Physical hazards are foreign objects such as insects, dirt, jewelry, and pieces of metal, wood, plastic, glass, etc. that inadvertently get into a food and could cause harm to someone eating that food.
FDA has established maximum levels of natural or unavoidable defects in foods for substances that present no major human health hazard. These are called Food Defect Action Levels. This is the maximum amount of unavoidable defects that might be expected to be in food when handled under good manufacturing and sanitation practices.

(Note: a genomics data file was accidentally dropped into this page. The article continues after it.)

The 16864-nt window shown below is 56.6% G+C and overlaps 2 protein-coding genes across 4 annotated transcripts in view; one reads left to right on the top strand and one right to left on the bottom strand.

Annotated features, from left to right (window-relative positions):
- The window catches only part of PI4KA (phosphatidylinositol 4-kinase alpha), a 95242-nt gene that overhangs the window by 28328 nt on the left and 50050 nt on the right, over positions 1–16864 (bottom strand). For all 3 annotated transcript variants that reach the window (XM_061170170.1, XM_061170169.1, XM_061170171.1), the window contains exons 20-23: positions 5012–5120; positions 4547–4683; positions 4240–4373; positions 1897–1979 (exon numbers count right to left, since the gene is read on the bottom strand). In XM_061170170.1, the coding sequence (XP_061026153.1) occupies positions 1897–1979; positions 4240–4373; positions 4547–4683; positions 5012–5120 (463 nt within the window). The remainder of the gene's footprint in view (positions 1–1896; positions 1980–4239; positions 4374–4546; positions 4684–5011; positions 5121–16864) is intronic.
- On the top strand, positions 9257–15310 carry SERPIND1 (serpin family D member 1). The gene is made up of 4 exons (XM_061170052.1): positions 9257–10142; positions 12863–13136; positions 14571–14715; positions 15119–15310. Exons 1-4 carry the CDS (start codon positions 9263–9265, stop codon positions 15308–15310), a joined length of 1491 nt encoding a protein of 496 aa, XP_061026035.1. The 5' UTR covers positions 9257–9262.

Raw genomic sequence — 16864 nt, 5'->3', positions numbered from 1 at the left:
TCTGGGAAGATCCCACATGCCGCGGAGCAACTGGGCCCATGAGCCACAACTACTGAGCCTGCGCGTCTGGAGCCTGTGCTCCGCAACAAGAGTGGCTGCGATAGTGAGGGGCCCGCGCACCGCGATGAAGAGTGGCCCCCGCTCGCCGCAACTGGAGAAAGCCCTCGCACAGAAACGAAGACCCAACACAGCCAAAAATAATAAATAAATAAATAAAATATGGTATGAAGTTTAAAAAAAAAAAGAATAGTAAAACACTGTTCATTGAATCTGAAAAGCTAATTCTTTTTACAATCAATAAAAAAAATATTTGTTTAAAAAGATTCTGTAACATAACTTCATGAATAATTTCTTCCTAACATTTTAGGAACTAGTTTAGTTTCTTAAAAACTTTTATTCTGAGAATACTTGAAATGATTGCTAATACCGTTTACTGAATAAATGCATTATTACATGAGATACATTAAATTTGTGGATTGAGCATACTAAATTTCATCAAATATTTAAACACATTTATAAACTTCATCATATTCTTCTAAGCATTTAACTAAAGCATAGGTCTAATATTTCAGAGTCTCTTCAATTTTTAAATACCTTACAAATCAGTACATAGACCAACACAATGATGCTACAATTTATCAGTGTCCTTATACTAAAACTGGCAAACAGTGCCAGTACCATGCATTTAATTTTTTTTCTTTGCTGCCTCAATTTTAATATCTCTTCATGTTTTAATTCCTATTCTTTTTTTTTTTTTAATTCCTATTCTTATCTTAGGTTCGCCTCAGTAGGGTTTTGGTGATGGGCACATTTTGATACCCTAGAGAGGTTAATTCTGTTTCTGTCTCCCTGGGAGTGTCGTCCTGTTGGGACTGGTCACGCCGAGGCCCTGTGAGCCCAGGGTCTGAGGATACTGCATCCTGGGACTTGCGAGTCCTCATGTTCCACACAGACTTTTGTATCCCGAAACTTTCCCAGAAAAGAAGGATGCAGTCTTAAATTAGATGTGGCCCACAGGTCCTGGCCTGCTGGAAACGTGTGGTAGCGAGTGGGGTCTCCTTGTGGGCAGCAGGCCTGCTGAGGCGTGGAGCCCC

They are allowed because it is economically impractical, and sometimes impossible, to grow, harvest, or process raw products that are totally free of natural defects. Unavoidable defects include insect fragments, larvae, and eggs; animal hair and excreta; mold, mildew, and rot; shells, stems, and pits; sand and grit. The allowable levels of these substances are set at very specific levels deemed not to be a threat to human health. If a food contains more than these allowable levels, it is considered adulterated. While it may be unpleasant to find such substances in food, eating them at such low levels is not a health hazard and will not lead to illness.